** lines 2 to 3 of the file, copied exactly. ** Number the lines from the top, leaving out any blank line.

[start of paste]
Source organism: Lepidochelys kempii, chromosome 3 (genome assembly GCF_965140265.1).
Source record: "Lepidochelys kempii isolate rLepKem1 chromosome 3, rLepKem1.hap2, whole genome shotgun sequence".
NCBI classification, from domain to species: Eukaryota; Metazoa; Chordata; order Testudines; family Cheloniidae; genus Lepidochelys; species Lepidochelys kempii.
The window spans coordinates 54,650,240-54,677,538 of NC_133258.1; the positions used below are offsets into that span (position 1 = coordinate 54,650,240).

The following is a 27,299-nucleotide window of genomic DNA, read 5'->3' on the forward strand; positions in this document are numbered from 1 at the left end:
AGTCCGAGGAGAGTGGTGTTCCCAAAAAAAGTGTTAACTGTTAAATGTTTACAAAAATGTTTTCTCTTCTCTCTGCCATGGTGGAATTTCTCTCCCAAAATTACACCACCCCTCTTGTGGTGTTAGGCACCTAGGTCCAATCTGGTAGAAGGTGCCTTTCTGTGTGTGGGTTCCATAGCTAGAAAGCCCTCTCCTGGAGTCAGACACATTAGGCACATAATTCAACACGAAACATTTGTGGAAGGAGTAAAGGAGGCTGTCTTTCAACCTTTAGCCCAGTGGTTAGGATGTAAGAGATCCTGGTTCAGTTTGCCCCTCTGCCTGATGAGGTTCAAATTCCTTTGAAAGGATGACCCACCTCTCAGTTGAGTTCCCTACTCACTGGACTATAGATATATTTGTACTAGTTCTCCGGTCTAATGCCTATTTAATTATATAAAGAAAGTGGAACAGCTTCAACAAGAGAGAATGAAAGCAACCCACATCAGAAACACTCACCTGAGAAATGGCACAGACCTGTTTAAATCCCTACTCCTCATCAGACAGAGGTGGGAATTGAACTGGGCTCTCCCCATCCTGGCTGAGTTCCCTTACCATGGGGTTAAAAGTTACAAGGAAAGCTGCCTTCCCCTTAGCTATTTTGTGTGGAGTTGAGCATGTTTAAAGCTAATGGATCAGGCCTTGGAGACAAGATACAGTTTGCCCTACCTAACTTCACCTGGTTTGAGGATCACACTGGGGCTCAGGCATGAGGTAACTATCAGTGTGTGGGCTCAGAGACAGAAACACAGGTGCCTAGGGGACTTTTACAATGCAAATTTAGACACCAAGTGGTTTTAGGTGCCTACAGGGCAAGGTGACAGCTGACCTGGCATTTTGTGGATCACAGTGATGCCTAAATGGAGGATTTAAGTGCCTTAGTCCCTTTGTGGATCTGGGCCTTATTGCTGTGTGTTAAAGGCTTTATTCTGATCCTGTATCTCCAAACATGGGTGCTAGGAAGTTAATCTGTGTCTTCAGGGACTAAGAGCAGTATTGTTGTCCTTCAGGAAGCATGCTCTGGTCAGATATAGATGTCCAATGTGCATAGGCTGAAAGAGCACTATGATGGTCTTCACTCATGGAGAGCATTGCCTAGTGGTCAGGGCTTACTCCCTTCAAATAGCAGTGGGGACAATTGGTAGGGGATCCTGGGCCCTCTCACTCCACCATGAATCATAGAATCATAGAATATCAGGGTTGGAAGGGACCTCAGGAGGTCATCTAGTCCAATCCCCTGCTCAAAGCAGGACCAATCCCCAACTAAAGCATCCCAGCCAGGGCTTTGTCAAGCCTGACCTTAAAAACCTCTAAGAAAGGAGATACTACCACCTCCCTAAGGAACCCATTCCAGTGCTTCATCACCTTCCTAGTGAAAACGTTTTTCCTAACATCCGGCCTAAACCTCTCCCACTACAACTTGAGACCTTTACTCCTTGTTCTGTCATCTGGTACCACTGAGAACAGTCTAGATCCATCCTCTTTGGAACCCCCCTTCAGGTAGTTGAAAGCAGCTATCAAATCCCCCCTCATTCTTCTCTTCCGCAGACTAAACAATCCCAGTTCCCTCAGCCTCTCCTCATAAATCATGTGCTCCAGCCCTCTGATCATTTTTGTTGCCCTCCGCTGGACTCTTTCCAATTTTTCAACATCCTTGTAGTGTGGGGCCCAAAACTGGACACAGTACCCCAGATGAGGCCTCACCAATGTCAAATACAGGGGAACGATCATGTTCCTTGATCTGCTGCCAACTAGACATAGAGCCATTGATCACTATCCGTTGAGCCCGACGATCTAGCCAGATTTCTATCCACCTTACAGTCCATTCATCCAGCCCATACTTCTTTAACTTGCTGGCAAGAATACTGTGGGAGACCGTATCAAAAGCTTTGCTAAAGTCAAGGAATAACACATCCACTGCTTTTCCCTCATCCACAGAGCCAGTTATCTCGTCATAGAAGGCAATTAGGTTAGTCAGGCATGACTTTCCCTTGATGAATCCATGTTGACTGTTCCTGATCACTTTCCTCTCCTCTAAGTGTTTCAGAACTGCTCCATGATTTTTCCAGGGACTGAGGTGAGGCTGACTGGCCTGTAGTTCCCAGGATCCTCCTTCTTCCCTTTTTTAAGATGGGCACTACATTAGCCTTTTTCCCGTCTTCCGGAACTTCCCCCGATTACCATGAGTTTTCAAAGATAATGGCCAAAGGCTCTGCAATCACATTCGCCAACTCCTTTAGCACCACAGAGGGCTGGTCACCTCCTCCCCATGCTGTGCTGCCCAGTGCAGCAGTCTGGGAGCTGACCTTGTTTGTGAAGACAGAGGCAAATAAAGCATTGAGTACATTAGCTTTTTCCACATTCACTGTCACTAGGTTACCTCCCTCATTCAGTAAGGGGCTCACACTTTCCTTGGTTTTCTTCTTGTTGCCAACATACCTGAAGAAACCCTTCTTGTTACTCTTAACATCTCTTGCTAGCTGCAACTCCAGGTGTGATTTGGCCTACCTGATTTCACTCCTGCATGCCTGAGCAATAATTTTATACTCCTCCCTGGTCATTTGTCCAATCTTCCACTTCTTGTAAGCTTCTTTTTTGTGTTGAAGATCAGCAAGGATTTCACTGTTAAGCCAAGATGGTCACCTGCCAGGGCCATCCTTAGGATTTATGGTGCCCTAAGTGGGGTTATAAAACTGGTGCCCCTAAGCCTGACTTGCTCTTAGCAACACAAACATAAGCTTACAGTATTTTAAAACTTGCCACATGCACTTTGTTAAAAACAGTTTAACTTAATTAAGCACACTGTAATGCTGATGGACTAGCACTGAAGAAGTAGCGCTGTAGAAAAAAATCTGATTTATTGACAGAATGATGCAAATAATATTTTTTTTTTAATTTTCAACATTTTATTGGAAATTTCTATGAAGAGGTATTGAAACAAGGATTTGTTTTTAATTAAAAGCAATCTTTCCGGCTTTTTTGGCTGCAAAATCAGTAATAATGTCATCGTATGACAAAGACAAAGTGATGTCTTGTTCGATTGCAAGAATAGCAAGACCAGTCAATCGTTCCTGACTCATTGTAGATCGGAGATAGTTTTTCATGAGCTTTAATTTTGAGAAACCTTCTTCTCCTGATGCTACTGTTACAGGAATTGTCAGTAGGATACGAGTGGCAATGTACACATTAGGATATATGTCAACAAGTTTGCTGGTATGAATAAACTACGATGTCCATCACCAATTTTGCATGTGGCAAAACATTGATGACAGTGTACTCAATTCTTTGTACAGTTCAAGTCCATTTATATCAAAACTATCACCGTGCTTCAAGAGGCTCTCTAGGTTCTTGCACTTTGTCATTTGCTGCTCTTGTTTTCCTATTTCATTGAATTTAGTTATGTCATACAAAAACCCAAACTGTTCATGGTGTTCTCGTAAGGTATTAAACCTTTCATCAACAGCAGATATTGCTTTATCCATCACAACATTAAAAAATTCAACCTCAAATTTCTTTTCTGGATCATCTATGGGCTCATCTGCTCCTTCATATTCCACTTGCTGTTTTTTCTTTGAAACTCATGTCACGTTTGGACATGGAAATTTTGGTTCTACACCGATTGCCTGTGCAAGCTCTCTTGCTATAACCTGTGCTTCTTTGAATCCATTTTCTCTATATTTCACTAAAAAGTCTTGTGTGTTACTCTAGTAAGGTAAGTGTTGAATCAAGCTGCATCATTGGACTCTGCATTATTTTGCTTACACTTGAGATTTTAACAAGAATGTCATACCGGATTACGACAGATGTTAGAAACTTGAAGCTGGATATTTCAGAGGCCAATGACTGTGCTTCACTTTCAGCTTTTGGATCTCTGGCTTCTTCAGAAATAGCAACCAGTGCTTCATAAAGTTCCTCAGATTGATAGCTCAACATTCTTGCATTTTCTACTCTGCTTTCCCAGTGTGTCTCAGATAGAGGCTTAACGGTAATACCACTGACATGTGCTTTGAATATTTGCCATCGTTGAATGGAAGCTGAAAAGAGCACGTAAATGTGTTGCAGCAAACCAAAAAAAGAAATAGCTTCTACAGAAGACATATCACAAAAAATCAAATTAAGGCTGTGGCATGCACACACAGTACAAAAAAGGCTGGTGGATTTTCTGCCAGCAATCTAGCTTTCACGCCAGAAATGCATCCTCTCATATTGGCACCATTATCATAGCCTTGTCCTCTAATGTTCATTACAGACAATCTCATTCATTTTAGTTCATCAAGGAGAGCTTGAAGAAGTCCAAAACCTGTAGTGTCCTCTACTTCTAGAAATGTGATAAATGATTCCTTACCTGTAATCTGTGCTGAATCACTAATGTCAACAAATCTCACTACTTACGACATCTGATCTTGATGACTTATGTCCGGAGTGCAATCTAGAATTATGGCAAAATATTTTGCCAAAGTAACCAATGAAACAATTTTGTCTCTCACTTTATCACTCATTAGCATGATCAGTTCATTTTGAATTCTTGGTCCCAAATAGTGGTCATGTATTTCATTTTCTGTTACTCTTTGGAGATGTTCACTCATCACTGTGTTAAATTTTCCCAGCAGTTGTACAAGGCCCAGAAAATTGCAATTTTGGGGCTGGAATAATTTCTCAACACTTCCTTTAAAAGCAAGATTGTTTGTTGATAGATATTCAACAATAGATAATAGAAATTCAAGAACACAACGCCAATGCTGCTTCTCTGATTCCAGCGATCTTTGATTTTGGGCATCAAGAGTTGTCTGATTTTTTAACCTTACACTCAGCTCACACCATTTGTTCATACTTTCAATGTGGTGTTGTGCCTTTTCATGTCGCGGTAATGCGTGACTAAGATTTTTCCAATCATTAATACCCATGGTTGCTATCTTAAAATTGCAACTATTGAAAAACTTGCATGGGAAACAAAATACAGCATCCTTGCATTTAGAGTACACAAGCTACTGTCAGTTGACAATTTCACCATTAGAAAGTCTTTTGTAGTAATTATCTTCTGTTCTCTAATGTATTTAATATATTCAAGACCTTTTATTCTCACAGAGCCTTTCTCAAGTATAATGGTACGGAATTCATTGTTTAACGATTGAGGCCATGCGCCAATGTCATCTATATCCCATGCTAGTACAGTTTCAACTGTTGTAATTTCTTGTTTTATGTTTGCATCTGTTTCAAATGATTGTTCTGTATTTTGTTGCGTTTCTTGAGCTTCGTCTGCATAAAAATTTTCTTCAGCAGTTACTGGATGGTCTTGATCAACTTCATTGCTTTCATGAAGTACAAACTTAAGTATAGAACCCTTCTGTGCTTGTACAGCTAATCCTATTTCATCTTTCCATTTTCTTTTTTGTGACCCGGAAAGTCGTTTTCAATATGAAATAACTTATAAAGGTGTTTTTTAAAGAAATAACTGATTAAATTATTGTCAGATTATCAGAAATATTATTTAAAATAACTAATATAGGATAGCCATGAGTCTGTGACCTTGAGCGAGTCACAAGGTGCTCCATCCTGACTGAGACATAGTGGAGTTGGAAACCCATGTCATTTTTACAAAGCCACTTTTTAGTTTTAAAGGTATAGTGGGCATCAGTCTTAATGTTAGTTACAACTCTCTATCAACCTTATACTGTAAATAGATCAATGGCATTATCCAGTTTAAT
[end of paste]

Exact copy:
Source record: "Lepidochelys kempii isolate rLepKem1 chromosome 3, rLepKem1.hap2, whole genome shotgun sequence".
NCBI classification, from domain to species: Eukaryota; Metazoa; Chordata; order Testudines; family Cheloniidae; genus Lepidochelys; species Lepidochelys kempii.